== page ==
Wild Beasts - Present Tense

03 April, 2014

By Eoin Hanlon



Wild Beasts' return to the scene was initially met with caution on my behalf, considering the sound explored in the first single, Wanderlust, which is unlike anything seen on their previous albums. However, any cautionary thoughts I had have vanished, Present Tense is a triumphant return. The quartet that makes up the band: Hayden Thorpe (vocals, guitar, keys), Ben Little (guitar, keys), Tom Fleming (vocals, bass) and Chris Talbot (drums), have released an album of intellect, poise, familiarity and one which has moments that are genuinely profound.


Present Tense, the bands fourth LP, is their connection to the modern world. A world filled with confusion and beauty, internal conflicts of anxiety and desire, mundane moments of the everyday revealing the magnificence of life. Present Tense holds up an aural mirror, which reflects to the listener the consensus of our modern times. There is no doubt this album is political, however it is refreshing because it is in its attitude as opposed to overt political content; similar to or even a blend between Pulp's Different Class and Radiohead's OK Computer.


The dualistic themes and contradictive nature of Present Tense is well executed, and is most clearly shown with the two leading vocalists of the band. The contrast is more noticeable between tracks as opposed to within them. The difference between the light-footed and bittersweet Sweet Spotin contrast to the sinister Daughters is most clearly shown through Thorpe's falsetto and Fleming's baritone, which have been used to their full effect to create an album of perspectives. Whether they're about fleeting moments of nostalgia or the shortcomings of preserving future generations.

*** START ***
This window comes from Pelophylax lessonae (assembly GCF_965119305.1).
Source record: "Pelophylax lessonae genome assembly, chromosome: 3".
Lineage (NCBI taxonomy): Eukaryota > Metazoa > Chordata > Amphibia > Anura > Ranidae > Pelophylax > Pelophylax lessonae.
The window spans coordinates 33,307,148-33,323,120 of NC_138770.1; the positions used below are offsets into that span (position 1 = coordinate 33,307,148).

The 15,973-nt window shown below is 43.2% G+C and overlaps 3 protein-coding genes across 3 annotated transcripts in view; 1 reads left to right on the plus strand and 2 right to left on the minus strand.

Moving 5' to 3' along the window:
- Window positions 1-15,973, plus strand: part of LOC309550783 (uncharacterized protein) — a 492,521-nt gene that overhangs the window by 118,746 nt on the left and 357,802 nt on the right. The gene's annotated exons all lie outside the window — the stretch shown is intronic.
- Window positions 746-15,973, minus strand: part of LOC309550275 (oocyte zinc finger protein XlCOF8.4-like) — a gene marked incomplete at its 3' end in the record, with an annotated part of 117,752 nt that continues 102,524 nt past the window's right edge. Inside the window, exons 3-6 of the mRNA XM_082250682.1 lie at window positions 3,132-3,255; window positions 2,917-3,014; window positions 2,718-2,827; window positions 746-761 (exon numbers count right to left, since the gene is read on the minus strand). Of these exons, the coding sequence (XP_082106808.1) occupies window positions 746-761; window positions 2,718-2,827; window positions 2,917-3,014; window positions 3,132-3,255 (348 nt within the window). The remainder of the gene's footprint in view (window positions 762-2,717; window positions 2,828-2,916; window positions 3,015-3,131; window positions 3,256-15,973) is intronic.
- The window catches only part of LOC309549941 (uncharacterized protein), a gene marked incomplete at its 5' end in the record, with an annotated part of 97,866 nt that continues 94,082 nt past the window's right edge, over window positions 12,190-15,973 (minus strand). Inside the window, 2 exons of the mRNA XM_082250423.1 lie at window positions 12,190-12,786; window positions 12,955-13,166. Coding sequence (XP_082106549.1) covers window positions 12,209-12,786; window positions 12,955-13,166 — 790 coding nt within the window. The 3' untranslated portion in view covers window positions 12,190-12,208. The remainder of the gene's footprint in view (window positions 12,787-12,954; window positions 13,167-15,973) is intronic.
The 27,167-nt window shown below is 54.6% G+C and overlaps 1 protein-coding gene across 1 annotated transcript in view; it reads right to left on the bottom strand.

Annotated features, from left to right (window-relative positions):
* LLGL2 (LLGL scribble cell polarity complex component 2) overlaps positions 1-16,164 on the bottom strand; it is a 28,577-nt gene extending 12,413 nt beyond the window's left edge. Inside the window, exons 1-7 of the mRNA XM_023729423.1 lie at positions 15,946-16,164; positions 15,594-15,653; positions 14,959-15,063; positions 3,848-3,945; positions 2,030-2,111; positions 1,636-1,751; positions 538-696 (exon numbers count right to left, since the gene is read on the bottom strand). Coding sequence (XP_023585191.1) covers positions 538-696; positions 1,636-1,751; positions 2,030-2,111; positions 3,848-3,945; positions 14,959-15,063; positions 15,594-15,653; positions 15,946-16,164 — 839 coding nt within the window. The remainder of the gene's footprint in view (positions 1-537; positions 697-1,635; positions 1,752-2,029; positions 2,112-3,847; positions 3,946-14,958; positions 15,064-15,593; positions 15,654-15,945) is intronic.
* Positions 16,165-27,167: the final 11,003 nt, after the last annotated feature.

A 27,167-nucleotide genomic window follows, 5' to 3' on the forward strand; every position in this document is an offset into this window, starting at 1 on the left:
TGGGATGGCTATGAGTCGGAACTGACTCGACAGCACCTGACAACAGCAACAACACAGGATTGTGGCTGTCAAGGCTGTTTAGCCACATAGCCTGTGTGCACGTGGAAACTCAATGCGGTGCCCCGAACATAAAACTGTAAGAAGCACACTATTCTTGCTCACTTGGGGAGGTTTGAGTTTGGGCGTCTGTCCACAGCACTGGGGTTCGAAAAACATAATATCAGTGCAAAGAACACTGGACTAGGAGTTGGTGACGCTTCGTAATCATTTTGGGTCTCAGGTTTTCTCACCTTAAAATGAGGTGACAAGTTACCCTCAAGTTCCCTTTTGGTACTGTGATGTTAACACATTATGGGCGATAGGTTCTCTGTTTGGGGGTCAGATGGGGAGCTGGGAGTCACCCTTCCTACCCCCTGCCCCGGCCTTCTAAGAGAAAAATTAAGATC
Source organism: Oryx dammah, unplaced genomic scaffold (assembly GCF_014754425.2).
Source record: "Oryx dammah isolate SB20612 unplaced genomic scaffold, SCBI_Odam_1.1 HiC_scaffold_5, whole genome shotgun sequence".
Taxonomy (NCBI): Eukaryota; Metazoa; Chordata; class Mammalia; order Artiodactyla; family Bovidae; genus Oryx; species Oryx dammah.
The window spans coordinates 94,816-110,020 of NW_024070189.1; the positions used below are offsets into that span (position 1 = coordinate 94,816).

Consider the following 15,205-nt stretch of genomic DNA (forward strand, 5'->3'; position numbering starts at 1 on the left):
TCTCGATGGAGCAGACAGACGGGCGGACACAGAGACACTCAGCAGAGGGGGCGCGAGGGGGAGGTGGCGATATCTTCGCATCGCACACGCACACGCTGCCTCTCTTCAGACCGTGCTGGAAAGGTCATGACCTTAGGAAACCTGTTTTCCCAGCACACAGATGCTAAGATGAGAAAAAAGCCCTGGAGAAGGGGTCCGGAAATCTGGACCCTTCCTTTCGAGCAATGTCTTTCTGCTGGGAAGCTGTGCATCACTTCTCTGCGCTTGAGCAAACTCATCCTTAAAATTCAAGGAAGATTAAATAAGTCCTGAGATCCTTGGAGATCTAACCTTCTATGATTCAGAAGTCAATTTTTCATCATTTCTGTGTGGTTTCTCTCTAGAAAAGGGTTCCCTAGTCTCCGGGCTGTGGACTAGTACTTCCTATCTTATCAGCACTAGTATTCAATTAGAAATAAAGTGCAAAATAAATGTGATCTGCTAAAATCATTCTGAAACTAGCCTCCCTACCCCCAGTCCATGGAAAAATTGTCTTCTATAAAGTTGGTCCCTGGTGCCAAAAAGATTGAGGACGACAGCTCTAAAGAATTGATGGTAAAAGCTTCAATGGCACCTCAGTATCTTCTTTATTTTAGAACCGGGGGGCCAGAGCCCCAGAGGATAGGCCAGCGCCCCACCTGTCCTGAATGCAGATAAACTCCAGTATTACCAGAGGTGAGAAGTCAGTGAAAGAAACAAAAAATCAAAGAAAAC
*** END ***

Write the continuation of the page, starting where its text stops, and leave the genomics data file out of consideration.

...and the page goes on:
Despite the dialogue that is explored throughout Present Tense, the song A Simple Beautiful Truth reveals perhaps the central theme of the album: that besides the fears that we may have as members of modern society, that "There's beauty out there/You just gotta know where/It's real." Although this is only one example, the lyrics throughout Present Tense are stripped bare to minimal and poignant effect, but Wild Beasts have the ability to make their lyrics sound like they are drowning in meaning.


What is most noticeably different about Present Tense in comparison to the bands previous work is the electronic prominence dictating the tone of the album. Although this may be disheartening for some fans, I would argue that it makes Wild Beasts a force to be reckoned with. There is a clear intention in the changed style. Present Tense plays into the shininess of modernism and the commercialism of the arts. However, in tone and content it reveals itself as an inversion of mainstream pop.


Conceptually, Wild Beasts' Present Tense is an album that should fail because of how over-ambitious they have been, contrary to that, it succeeds and excels expectations because it is an album of contradictions. Present Tense is devastatingly human, and the bands musicianship quite clearly knows no boundaries. This has the potential to be nominated for 2014's Mercury Prize award and will be considered one of the best albums to be released this year.







Primary Genre: Indie Rock


Secondary Genre: Experimental Pop, Art Punk


Release Date: February 24th, 2014


Label:  Domino Records


Like this and you'll probably also like: Everything Everything, The War on Drugs, Warpaint, Atoms for Peace


Album Highlights: Sweet Spot, Nature Boy, Mecca, Daughters, A Simple Beautiful Truth





Wild Beasts - Sweet Spot




Wild Beasts - Wanderlust




Wild Beasts - Mecca